Some highlights from my notes while watching tonight’s NHL All Star Game festivities:
The Stanford Band is on the ice for the player introductions. I love college marching bands, but they’re my least favorite. They’re not half as clever as they think they are, and they don’t stack up musically against, say, the top Big Ten bands.
For the Canadian anthem, they have a country singer who was a former Vancouver draft pick. Cool to have that hockey connection, and he sings it well.
The Star Spangled Banner singer, on the other hand, completely butchered it. She attempted so many vocal gymnastics that the melody was nearly unrecognizable. Unless you’re Marvin Gaye, don’t try to put your own twist on that song. Just sing it.
I am still not a fan of the black and white jerseys for this game, but a feature I do like is having the team logos on the front. In the past, players would wear the NHL crest on their chest and their team logo on the shoulders. It’s much better to have the team logos larger and prominently featured.
Another new feature this year is real time player tracking. NBC made it a big feature of their broadcast. Not everything worked - the bugs labeling each player took up too much space during live game action - but the possibilities are endless. I’m also very excited to see what the hockey analytics community does with the additional available information.
It was a great decision to switch this event to the 3v3 tournament format. Players still aren’t giving 100%, but it’s less obvious than in the old format. Because of the open space there are more breakaways. The best players in the league are fast, creative, and elite passers and shooters. Those breakaways allow them to show off their skills (and the goalies’ skills as well when they make saves). Isn’t that the point of a game like this?
Any rule change for an all-star game should highlight what makes the players great. For the NFL’s Pro Bowl, for a counterexample, the rule changes make it bland and unwatchable. In the NBA, the lack of any defensive effort is too glaring. Both of those sports could benefit from a smaller, faster, all-star game. Why not a 7-on-7 football game for the Pro Bowl? Why not a 3-on-3 tournament for the NBA? Tell me you wouldn’t rather watch that.
The Central Division beat the Pacific Division 10-4 in the first game. It was never close, as the Central began by piling on against John Gibson. Gibson’s been great all season but this is not the event for him. As Dom Luszczyszyn wrote in his preview at The Athletic:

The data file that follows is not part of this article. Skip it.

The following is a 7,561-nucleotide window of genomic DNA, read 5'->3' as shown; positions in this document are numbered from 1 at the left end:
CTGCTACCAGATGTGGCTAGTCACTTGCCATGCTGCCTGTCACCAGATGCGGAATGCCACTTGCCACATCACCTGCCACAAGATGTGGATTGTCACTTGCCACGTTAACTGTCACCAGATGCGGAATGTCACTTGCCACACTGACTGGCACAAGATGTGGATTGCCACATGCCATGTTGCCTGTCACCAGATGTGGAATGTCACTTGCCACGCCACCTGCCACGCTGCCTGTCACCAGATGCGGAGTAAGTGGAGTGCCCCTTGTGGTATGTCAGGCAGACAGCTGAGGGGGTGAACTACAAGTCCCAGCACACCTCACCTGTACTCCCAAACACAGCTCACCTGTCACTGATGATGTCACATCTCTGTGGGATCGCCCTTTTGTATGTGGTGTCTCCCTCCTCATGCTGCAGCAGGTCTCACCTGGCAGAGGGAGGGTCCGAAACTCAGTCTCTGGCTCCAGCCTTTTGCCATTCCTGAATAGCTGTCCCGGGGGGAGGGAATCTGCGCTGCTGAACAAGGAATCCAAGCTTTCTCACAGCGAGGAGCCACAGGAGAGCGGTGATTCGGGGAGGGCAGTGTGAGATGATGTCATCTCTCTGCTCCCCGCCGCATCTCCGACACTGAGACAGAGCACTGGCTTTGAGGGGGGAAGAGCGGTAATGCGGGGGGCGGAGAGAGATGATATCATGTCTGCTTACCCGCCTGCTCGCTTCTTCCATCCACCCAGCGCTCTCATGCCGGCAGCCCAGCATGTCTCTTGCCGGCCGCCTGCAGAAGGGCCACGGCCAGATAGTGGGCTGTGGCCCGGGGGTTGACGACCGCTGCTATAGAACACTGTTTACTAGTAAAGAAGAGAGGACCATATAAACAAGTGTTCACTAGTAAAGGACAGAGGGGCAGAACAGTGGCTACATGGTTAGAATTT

3-on-3 dud: Somehow, it’s the league’s best (arguably) goalie, John Gibson who’s given up 15 goals on 54 shots at 3-on-3. His .722 save percentage is the worst of the eight goalies invited and it’s not all that close either. Expand the field to the 61 goalies that have played 20 or more minutes of 3-on-3 hockey over the last three seasons and he’s still ranked dead last.
Now on the important stuff:
The Metro team got off to a good start, including Seth Jones making it 2-0 off of great passes from Cam Atkinson and Kyle Palmieri:
The broadcast made much of the fact that it was an All-American threesome. That’s pretty cool. The 2022 Olympics can’t get here soon enough.
Both Atkinson and Mathew Barzal wore #13. This is confusing! Even the great Doc Emrick lost track at one point, referring to a shot from “one of the thirteens.”
After the Atlantic tied it up, the Metro regained the lead thanks to a great sequence from our boys. Cam’s breakaway was stopped by Andrei Vasilevskiy, but Jones stepped in and stripped the puck away before it left the offensive zone. He then shot top shelf for the score:
Great comment from AKbax: “Seth and Cam aren’t used to 3 on 3 lasting so long.”
Cam iced the game for Team Metro with an emphatic empty-netter:
It was on to the final versus the Central Division. The Jackets didn’t contribute as much in the first half, as the Crosby-Letang-Barzal line took over.
Jones got wiped out by Patrick Kane and slid into the goalpost. It could have been an ugly injury (and just our luck, right?) but he was OK. His penalty shot attempt was...uh...not good. But no sweat:
Palmieri scored to put the Metro up 4-0, but it was all Jones:
Cam helped ice things in the second half, starting with this unassisted goal:
Plus a second empty-netter in as many games:
The Metropolitan Division are your champions, the second time they’ve won the event in this format. The last time? Two years ago in LA when Jones and Atkinson were on the team (along with Sergei Bobrovsky).
For the second time in three years, Seth Jones and Cam Atkinson have helped push the Metro to the All-Star title #CBJ— Jeff Svoboda (@JacketsInsider) January 27, 2019
Congratulations to both Jackets for representing Columbus well:
The entire Blue Jackets roster returns to practice tomorrow before returning to game action on Tuesday.